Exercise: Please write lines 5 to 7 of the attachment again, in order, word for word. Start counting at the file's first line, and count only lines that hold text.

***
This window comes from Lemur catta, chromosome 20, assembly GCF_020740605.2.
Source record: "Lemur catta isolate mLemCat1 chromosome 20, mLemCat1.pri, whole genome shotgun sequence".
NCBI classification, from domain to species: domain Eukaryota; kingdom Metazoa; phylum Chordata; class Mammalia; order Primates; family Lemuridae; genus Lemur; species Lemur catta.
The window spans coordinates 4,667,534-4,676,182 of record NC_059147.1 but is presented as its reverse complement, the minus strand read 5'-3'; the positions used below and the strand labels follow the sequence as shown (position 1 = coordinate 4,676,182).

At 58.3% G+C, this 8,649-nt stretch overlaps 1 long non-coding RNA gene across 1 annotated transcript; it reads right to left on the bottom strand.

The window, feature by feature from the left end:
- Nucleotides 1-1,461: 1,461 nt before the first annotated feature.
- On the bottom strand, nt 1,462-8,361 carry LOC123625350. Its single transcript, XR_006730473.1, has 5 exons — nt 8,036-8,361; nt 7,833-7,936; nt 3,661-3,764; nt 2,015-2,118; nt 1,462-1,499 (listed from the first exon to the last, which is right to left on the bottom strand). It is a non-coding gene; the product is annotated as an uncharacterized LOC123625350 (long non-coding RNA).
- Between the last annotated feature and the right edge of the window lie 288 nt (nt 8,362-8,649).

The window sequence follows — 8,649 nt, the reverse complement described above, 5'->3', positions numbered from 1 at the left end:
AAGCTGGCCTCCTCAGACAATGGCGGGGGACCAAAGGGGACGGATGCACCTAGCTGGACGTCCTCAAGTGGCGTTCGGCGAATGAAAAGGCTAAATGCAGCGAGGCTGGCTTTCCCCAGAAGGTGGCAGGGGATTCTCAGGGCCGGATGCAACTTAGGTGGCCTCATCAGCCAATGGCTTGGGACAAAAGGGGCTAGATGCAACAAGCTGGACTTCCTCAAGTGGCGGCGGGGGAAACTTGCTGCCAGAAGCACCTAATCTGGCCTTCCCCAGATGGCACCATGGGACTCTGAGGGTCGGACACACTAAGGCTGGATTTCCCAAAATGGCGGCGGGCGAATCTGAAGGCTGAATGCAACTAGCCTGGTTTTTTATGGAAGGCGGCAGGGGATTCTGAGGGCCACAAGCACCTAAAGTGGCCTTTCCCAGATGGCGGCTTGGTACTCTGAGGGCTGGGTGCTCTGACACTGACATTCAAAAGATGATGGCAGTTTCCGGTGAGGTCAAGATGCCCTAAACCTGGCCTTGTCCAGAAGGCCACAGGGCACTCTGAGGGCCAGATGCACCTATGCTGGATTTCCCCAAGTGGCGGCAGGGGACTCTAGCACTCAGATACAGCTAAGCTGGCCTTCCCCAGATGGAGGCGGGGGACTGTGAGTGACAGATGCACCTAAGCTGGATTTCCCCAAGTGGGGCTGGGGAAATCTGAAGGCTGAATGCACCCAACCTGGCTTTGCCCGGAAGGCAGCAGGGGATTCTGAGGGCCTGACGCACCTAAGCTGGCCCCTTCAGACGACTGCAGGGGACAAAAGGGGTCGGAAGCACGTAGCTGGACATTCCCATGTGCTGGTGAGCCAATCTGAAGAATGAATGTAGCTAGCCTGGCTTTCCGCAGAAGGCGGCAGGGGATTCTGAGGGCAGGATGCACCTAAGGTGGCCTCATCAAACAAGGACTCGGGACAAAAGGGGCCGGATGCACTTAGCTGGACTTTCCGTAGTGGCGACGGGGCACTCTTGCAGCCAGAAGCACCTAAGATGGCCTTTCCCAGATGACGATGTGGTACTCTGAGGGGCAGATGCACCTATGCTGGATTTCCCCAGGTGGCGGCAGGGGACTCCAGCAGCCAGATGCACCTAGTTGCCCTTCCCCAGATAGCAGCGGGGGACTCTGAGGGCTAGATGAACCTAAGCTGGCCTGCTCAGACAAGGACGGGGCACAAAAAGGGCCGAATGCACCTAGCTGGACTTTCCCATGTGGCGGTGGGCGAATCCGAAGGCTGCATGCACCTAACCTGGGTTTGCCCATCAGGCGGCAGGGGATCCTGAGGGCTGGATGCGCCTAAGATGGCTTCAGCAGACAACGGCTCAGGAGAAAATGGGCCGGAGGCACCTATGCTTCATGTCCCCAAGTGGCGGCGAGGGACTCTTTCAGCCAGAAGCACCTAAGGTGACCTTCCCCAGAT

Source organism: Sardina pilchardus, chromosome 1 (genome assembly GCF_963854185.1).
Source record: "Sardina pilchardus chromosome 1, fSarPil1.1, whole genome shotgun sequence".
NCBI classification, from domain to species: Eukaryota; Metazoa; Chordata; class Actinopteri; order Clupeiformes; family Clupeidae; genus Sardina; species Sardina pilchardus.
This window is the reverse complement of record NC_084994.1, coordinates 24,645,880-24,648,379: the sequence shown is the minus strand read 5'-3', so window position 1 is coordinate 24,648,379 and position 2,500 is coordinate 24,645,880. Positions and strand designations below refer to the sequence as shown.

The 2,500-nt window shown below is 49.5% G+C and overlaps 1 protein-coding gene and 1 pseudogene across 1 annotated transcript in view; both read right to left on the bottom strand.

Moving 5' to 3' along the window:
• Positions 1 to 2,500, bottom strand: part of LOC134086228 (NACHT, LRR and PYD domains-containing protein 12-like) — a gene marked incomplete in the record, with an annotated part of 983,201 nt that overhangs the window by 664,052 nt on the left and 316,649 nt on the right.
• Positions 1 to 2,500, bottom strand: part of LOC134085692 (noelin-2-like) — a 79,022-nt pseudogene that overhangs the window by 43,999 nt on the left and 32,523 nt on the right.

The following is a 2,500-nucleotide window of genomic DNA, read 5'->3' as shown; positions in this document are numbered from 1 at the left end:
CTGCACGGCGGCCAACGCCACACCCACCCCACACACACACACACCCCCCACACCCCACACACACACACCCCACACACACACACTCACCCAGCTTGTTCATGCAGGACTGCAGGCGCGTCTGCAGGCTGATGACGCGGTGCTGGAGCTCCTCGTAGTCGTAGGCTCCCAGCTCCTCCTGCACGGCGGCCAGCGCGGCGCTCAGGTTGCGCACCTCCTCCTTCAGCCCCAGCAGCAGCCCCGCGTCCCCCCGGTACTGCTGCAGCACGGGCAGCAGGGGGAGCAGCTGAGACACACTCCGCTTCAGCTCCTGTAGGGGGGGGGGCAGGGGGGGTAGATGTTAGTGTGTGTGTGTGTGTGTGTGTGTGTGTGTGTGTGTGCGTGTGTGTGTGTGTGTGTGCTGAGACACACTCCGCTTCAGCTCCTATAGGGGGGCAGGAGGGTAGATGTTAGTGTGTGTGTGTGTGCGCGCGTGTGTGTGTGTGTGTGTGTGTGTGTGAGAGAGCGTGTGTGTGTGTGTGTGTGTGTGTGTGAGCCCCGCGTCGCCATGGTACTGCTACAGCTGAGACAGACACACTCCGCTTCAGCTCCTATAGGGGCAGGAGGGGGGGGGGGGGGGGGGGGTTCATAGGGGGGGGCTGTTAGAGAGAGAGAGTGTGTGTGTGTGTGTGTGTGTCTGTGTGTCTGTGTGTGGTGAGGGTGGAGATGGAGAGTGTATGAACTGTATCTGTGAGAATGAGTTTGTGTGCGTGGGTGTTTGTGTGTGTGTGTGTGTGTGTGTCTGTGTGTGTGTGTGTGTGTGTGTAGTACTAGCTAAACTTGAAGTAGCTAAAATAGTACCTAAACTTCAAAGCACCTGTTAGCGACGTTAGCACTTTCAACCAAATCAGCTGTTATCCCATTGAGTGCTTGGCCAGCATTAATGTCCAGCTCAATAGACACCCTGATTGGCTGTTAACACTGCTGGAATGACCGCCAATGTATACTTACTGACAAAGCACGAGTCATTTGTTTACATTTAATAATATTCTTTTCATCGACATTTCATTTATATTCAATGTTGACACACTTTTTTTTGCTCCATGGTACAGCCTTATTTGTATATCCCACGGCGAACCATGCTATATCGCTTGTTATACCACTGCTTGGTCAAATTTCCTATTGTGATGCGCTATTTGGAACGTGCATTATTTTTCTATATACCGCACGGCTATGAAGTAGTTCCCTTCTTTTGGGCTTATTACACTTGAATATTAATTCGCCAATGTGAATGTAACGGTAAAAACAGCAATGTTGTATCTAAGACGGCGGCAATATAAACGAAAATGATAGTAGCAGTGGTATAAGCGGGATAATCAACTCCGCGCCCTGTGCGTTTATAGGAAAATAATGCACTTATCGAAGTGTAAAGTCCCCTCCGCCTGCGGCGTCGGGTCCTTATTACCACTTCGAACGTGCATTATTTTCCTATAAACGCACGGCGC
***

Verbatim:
At 58.3% G+C, this 8,649-nt stretch overlaps 1 long non-coding RNA gene across 1 annotated transcript; it reads right to left on the bottom strand.

The window, feature by feature from the left end:
- Nucleotides 1-1,461: 1,461 nt before the first annotated feature.